[ bawr-del-oh ]
/ bɔrˈdɛl oʊ /

noun, plural bor·del·los.

a brothel.

Origin of bordello

1590–1600; < Italian < Old French bordel bordel Unabridged Based on the Random House Unabridged Dictionary, © Random House, Inc. 2019

Examples from the Web for bordello

British Dictionary definitions for bordello


/ (bɔːˈdɛləʊ) /

noun plural -los

a brothelAlso called (archaic): bordel (ˈbɔːdəl)

Word Origin for bordello

C16: from Italian, from Old French borde hut, cabin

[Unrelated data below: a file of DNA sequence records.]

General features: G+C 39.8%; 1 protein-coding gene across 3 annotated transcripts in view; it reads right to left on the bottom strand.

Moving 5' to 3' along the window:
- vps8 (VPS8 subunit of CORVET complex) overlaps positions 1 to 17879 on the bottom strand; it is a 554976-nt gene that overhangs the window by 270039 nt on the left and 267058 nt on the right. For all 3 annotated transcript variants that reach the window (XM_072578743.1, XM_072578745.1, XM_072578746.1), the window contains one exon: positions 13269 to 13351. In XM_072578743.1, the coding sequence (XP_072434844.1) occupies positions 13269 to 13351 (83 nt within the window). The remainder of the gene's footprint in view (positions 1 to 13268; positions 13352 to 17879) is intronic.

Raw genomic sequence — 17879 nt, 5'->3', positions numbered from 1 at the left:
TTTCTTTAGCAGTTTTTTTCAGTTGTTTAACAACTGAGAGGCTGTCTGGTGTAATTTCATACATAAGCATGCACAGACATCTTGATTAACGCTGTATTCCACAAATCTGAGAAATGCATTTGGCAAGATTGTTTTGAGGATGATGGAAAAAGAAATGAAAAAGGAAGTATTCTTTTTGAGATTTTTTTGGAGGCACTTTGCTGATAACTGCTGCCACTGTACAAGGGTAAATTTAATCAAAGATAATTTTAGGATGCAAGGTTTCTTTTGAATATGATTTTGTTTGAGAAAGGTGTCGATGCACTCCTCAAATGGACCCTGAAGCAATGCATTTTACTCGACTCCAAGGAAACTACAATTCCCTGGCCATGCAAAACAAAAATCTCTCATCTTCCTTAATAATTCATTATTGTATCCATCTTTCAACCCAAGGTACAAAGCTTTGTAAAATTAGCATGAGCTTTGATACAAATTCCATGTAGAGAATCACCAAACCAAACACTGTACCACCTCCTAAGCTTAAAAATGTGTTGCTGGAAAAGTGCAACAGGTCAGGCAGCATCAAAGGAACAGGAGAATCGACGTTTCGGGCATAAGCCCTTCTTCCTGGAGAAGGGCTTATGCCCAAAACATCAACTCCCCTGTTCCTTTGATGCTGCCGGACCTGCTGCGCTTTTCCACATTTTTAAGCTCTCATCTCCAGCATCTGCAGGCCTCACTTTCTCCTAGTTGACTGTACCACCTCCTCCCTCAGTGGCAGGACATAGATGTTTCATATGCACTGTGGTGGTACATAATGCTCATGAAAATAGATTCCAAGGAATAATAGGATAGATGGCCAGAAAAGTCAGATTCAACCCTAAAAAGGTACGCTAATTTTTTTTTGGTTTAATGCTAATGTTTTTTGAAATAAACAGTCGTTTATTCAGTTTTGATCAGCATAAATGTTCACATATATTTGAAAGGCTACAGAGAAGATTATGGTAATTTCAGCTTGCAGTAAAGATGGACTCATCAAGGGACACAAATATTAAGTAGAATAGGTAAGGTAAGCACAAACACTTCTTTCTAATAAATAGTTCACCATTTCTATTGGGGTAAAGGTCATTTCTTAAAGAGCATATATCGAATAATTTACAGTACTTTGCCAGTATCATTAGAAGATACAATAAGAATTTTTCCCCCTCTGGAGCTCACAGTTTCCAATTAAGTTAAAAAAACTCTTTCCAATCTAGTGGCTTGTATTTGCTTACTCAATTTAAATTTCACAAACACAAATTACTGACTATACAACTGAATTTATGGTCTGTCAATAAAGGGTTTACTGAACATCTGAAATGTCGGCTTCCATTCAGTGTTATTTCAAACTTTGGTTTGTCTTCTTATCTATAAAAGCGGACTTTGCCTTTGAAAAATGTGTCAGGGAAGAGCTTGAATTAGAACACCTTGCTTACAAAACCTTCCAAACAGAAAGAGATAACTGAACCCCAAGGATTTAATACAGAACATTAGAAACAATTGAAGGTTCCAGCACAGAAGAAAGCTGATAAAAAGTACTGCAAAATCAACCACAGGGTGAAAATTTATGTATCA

Collins English Dictionary - Complete & Unabridged 2012 Digital Edition © William Collins Sons & Co. Ltd. 1979, 1986 © HarperCollins Publishers 1998, 2000, 2003, 2005, 2006, 2007, 2009, 2012

Word Origin and History for bordello



c.1300, bordel "house of prostitution," from Old French bordel "small hut, cabin; brothel" (12c.), diminutive of borde "hut made of planks," from Frankish *bord "wooden board" or some other Germanic source related to board (n.1). The modern form is a result of the French word being borrowed by Italian then passed back to French with a suffix and re-borrowed into English in its current form by 1590s.

Online Etymology Dictionary, © 2010 Douglas Harper